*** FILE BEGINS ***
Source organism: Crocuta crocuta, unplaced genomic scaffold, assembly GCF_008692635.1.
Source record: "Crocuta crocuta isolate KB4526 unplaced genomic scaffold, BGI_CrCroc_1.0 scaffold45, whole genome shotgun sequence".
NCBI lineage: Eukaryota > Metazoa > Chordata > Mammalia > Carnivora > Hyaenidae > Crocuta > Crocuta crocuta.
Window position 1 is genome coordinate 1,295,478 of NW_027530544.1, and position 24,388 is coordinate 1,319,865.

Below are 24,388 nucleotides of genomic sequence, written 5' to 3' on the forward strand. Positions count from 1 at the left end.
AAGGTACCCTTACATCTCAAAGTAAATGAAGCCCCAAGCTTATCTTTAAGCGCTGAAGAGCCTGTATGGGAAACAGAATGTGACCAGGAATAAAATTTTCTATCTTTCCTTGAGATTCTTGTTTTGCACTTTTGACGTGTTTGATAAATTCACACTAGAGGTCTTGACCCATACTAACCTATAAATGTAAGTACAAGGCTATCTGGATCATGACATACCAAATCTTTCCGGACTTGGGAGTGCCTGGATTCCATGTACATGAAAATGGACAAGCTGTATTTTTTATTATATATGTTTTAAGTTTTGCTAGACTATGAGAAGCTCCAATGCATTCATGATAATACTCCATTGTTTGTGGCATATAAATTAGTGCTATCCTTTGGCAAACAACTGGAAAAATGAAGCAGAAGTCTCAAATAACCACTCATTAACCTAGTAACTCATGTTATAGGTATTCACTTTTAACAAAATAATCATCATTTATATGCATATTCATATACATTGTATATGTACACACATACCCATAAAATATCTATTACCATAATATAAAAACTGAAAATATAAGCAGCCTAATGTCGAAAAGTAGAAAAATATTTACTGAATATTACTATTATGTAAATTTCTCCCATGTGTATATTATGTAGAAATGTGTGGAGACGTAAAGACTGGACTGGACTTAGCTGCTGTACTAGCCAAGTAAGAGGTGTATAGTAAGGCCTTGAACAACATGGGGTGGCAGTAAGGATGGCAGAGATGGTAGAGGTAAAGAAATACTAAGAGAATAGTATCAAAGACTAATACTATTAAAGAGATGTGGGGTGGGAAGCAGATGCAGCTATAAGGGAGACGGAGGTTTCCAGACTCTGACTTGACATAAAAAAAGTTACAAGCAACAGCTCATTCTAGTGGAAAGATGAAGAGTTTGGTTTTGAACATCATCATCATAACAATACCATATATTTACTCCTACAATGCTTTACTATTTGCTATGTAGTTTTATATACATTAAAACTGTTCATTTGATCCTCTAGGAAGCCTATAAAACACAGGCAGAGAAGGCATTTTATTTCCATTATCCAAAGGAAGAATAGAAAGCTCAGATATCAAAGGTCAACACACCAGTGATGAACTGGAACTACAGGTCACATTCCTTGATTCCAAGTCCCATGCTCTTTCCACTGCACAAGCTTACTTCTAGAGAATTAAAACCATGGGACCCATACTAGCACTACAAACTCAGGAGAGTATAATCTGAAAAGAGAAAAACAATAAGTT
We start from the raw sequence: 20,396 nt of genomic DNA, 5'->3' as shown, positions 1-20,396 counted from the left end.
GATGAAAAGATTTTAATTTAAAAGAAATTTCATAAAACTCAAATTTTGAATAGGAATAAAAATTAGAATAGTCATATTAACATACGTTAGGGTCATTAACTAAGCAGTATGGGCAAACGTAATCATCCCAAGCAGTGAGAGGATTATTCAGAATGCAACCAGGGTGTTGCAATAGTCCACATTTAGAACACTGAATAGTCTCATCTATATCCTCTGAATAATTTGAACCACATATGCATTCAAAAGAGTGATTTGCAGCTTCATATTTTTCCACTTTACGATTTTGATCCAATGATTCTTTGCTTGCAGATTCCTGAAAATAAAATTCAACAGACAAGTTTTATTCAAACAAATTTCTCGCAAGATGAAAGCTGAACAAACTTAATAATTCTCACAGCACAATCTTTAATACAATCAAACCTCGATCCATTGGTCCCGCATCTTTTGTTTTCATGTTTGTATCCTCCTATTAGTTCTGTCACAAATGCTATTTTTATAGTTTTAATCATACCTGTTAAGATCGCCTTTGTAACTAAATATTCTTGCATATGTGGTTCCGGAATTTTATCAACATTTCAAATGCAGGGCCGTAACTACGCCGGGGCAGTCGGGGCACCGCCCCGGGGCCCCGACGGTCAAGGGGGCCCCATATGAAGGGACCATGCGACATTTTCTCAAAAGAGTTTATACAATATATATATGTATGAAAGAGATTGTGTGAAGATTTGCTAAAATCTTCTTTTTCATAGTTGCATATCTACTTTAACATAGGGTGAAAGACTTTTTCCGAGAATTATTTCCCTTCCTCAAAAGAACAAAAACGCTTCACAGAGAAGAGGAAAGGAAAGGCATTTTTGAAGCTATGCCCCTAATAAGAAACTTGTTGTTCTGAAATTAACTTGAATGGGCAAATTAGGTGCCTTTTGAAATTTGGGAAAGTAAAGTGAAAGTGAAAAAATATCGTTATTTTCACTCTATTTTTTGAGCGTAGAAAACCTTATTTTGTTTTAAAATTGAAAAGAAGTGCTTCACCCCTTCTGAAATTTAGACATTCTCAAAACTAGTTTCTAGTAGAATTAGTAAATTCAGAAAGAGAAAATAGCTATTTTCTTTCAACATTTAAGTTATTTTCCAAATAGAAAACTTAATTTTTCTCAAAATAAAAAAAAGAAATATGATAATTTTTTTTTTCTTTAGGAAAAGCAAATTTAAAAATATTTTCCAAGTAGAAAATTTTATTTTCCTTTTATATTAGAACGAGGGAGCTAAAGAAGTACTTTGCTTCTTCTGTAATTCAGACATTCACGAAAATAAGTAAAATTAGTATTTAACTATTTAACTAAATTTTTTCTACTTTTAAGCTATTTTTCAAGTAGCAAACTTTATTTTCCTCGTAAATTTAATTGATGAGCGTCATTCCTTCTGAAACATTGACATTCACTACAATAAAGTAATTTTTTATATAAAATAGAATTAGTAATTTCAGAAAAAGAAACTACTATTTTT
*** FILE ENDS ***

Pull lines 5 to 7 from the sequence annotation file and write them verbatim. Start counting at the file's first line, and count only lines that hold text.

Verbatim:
Below are 24,388 nucleotides of genomic sequence, written 5' to 3' on the forward strand. Positions count from 1 at the left end.
AAGGTACCCTTACATCTCAAAGTAAATGAAGCCCCAAGCTTATCTTTAAGCGCTGAAGAGCCTGTATGGGAAACAGAATGTGACCAGGAATAAAATTTTCTATCTTTCCTTGAGATTCTTGTTTTGCACTTTTGACGTGTTTGATAAATTCACACTAGAGGTCTTGACCCATACTAACCTATAAATGTAAGTACAAGGCTATCTGGATCATGACATACCAAATCTTTCCGGACTTGGGAGTGCCTGGATTCCATGTACATGAAAATGGACAAGCTGTATTTTTTATTATATATGTTTTAAGTTTTGCTAGACTATGAGAAGCTCCAATGCATTCATGATAATACTCCATTGTTTGTGGCATATAAATTAGTGCTATCCTTTGGCAAACAACTGGAAAAATGAAGCAGAAGTCTCAAATAACCACTCATTAACCTAGTAACTCATGTTATAGGTATTCACTTTTAACAAAATAATCATCATTTATATGCATATTCATATACATTGTATATGTACACACATACCCATAAAATATCTATTACCATAATATAAAAACTGAAAATATAAGCAGCCTAATGTCGAAAAGTAGAAAAATATTTACTGAATATTACTATTATGTAAATTTCTCCCATGTGTATATTATGTAGAAATGTGTGGAGACGTAAAGACTGGACTGGACTTAGCTGCTGTACTAGCCAAGTAAGAGGTGTATAGTAAGGCCTTGAACAACATGGGGTGGCAGTAAGGATGGCAGAGATGGTAGAGGTAAAGAAATACTAAGAGAATAGTATCAAAGACTAATACTATTAAAGAGATGTGGGGTGGGAAGCAGATGCAGCTATAAGGGAGACGGAGGTTTCCAGACTCTGACTTGACATAAAAAAAGTTACAAGCAACAGCTCATTCTAGTGGAAAGATGAAGAGTTTGGTTTTGAACATCATCATCATAACAATACCATATATTTACTCCTACAATGCTTTACTATTTGCTATGTAGTTTTATATACATTAAAACTGTTCATTTGATCCTCTAGGAAGCCTATAAAACACAGGCAGAGAAGGCATTTTATTTCCATTATCCAAAGGAAGAATAGAAAGCTCAGATATCAAAGGTCAACACACCAGTGATGAACTGGAACTACAGGTCACATTCCTTGATTCCAAGTCCCATGCTCTTTCCACTGCACAAGCTTACTTCTAGAGAATTAAAACCATGGGACCCATACTAGCACTACAAACTCAGGAGAGTATAATCTGAAAAGAGAAAAACAATAAGTT
We start from the raw sequence: 20,396 nt of genomic DNA, 5'->3' as shown, positions 1-20,396 counted from the left end.